Shredded Safety

There’s a song by Karen Money that I love, and which often comes around on my MP3 player. I can chant the lyrics almost mindlessly, I’ve played it so much:

Tear to shreds my safety net, and rip up every back-up plan I made

Apart from I noticed them this morning, because God has done as I asked. And I don’t like it, and I don’t feel safe, and I want the net back.


I am about to be discharged from the care of the mental health team. I am alive in spite of the suicidality of the past few months: therefore I can “cope”: I am low-risk. I know the skills they are equipped to teach, even though I don’t have the wherewithal to use them. They don’t have the means to help me use them. I must wait for the therapy that promises to give me that.

But there are monthly “waiting group” therapy meetings, keeping people in a holding pattern. I go to one. But because the bus is late, and I arrive, travel-worn, two minutes late, I am not allowed in. Dishevelled and exhausted, despair folds itself tighter around me. I melt down. Again. I am ending up a molten mess more and more often.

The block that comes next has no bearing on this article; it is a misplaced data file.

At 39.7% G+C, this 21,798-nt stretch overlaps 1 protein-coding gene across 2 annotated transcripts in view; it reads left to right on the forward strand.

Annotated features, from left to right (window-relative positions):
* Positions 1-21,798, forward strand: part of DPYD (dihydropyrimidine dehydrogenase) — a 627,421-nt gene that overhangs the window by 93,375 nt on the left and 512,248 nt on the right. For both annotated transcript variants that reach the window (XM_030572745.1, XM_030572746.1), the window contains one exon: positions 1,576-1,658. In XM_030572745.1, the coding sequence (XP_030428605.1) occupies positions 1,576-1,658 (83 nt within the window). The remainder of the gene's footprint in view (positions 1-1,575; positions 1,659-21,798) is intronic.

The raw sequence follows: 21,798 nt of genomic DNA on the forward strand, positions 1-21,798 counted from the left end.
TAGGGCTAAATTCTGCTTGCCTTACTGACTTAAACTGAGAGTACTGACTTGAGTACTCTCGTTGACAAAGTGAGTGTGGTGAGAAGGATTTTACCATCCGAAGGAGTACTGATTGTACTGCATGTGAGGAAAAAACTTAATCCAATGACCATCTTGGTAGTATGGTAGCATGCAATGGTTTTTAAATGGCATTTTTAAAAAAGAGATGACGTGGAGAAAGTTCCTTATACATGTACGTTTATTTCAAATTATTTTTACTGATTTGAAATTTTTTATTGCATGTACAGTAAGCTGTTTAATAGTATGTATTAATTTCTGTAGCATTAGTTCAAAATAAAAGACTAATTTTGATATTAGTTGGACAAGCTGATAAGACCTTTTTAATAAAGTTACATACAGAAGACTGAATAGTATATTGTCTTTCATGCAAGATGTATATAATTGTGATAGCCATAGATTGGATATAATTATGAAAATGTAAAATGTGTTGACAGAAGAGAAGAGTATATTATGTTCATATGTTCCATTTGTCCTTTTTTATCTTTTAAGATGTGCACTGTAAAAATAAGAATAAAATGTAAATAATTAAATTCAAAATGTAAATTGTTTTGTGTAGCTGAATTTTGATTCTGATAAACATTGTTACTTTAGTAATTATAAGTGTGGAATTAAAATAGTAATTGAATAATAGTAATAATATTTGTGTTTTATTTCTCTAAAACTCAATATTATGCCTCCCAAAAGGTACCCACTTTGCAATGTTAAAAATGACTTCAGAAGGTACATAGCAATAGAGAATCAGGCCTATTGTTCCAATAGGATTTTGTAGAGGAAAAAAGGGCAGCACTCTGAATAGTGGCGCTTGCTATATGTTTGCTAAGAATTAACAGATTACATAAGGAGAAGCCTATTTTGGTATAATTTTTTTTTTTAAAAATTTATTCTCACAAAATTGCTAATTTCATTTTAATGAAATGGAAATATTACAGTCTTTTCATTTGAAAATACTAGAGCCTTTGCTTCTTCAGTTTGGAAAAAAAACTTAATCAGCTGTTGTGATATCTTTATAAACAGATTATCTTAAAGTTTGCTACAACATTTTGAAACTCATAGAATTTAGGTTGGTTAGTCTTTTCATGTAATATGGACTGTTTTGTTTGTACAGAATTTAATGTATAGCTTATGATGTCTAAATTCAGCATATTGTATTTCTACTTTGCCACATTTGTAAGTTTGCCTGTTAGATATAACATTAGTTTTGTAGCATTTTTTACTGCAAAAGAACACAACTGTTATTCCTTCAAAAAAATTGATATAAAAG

I am told that the commuting may be for nothing. The service offering the therapy is under consultation; due a further funding cut. Losing staff. By the time I get to the top of the waiting list, the service may no longer be there. But I have to keep commuting, to not go back to the bottom of a years-long waiting list elsewhere. I have to trust that the service will be there.

In the meantime, I must wait without the safety net. Wait amidst dreamless sleep and hard, hard work, at college, and in friendships. In fear of the next meltdown, to be negotiated without support. So help me, God.

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3 Responses to Shredded Safety

  1. As you know, I’m appalled at the news about your mental health ‘care’, which seems to be no care at all! I know that you draw strength from your spirituality, and I know that you experience that Divine Reality we call God, which both fills and exceeds the universe, yet dwells in the cave of your own heart.

    I expect that others of your friends feel like me: so inadequate to help with mental health issues we barely understand. Yet we are your friends, and I’m sure I’m not alone in offering love and friendship, and a listening ear.

    You are not alone, and you are not without support – however inadequate and inexpert it might be.



  2. Thank you, David. I’m sorry if the post made me sound ungrateful for friends’ support – bc I really do value it. I guess I am conscious of losing the AMHT when I feel so fragile – and to be honest, I’m terrified of what the church will throw at me next, without the AMHT being there to help me through it. That, and of cracking up completely under my workload / commute.


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